At Stand, we know that working with local news outlets is often the best way to engage with the audiences our clients want to reach. It forms an integral part of strategic comms for behaviour change campaigns. Whether it’s sharing remarkable stories of support workers working with people with learning disabilities to help drive recruitment and change people’s perceptions of a career in care, or announcing pioneering partnerships bringing electric buses onto the roads to encourage other councils to follow suit, we know that any meaningful perception and behaviour change starts at the local level. As regional newsrooms become stretched, we in the PR and comms industry are constantly considering new ways to maintain local engagement across the country.
Over the past few years, a number of initiatives were launched to prevent, or at least slow down the speed, of the decline. The BBC Local Newspaper Partnership has allocated 149 local democracy reporters to news organisations across England, Scotland and Wales. Surprisingly (or perhaps not), it’s private sector companies that are at the forefront of supporting regional news. Facebook is currently sponsoring 77 community news reporters across different UK publishers and in 2019, Google has invested several million dollars in the Norwich-based publisher Archant. Reliance on philanthropic initiatives of this kind helps, to an extent, break out of the advertising revenue trap – putting a more cynical hat on, one could wonder what happens when the priorities of the Tech giants change.
What does this uncertainty mean for us in the PR and comms industry? For one, it pushes us to keep our ear to the ground more than ever before. Changes to regional team structures can happen overnight, and we need to be able to adapt and adjust our approach. Building relationships with key journalists at local titles has always, and continues to be essential – they’re the ones who can let you know about the latest shifts and, as they continue to be stretched and under pressure to develop stories, having a reliable PR person makes the relationship mutually beneficial. With more emphasis on digitally integrated campaigns, offering a complete package that could work for online, audio and video can make regional journalists’ jobs easier. We also need to look at new ways of engaging with local communities. Therefore, we are building relationships with key influencers outside of the clichéd ‘London bubble’, in order to reach different corners of the country.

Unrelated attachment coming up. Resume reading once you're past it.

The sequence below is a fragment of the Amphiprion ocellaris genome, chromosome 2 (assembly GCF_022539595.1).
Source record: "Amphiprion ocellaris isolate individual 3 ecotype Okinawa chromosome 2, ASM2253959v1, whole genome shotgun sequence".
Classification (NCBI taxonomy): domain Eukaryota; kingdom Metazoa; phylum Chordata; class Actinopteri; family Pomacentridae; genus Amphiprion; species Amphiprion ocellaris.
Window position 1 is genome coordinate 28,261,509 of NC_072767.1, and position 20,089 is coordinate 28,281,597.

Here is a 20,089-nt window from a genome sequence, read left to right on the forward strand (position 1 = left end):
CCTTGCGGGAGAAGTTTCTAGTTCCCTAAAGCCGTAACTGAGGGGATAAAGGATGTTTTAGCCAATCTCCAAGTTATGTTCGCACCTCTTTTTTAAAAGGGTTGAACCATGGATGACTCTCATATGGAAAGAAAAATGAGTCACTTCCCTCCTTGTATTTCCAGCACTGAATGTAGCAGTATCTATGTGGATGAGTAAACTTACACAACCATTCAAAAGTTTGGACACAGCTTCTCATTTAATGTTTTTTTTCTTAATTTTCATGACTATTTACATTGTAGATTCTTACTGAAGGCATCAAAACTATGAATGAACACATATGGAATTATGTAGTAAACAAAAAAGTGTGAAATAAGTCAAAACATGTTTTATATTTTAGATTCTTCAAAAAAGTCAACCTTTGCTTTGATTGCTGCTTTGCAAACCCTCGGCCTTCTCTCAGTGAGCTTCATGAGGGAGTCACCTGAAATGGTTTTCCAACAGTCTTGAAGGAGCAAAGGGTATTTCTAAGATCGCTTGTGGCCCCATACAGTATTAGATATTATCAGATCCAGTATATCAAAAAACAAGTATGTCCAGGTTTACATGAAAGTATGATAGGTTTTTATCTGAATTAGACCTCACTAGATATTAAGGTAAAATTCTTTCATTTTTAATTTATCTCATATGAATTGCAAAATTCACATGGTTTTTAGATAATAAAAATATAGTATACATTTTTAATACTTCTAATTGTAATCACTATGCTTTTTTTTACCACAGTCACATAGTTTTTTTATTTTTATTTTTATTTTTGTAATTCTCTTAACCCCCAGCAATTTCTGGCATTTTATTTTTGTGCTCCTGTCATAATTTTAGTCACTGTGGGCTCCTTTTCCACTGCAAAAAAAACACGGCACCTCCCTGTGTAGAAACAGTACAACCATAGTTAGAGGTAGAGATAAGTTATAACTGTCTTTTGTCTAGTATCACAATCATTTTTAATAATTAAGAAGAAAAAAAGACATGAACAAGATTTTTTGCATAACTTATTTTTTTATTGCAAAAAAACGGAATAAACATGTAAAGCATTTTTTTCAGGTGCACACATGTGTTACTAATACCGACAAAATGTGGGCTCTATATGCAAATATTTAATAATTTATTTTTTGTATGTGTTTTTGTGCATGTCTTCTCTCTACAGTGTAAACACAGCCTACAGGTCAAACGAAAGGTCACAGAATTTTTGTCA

The fundamentals, however, are unlikely to change – we still need to develop good stories, that are genuinely relevant to the target region, or a particular local community. Local journalists know what their audiences care about and want to read. A template which tries to ‘regionalise’ a press release by including a name of a local town simply won’t do. The engagement with local news needs to be genuine – it’s only then that the results can be meaningful.